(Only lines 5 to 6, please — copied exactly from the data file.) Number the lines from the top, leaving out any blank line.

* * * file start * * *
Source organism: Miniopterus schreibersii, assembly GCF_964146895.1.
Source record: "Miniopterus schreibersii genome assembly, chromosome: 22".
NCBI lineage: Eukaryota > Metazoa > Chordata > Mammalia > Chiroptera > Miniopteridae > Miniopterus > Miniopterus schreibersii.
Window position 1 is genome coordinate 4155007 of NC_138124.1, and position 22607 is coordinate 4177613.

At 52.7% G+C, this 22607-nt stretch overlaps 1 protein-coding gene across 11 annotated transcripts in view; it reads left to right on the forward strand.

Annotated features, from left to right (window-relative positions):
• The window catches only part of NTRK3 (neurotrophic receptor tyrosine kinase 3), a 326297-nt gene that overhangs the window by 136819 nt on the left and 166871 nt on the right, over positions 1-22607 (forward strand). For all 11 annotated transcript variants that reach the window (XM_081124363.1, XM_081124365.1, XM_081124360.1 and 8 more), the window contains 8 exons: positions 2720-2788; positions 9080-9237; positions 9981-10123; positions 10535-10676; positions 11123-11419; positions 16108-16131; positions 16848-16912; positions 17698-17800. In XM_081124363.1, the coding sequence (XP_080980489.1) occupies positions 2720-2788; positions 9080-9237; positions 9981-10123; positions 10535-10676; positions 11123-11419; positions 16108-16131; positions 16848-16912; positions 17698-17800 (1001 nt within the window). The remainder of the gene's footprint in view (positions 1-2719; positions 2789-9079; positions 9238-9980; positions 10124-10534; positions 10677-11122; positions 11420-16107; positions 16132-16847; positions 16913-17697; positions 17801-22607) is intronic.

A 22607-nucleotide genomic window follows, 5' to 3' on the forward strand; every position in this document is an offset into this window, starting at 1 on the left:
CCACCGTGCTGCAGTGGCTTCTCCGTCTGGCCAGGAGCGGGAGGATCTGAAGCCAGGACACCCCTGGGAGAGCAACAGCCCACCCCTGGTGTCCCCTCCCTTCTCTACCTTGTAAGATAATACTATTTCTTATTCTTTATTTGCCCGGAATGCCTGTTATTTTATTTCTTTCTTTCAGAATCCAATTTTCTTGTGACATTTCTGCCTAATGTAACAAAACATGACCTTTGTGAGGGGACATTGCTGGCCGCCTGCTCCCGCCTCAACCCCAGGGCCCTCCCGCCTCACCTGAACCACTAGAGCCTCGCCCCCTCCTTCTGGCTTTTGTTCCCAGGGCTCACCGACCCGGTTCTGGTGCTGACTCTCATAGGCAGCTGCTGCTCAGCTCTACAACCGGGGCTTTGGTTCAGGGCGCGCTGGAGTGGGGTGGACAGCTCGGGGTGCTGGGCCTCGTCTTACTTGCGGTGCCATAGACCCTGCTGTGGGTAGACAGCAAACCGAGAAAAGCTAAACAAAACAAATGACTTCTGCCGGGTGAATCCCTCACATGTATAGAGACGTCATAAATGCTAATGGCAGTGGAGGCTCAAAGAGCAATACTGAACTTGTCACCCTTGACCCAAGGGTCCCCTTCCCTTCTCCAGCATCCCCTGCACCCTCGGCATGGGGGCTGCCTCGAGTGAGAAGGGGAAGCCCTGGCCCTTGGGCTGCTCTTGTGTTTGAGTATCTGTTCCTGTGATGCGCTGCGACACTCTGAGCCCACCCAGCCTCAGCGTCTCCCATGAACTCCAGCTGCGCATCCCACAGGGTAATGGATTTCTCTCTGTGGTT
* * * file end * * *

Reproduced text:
At 52.7% G+C, this 22607-nt stretch overlaps 1 protein-coding gene across 11 annotated transcripts in view; it reads left to right on the forward strand.

Annotated features, from left to right (window-relative positions):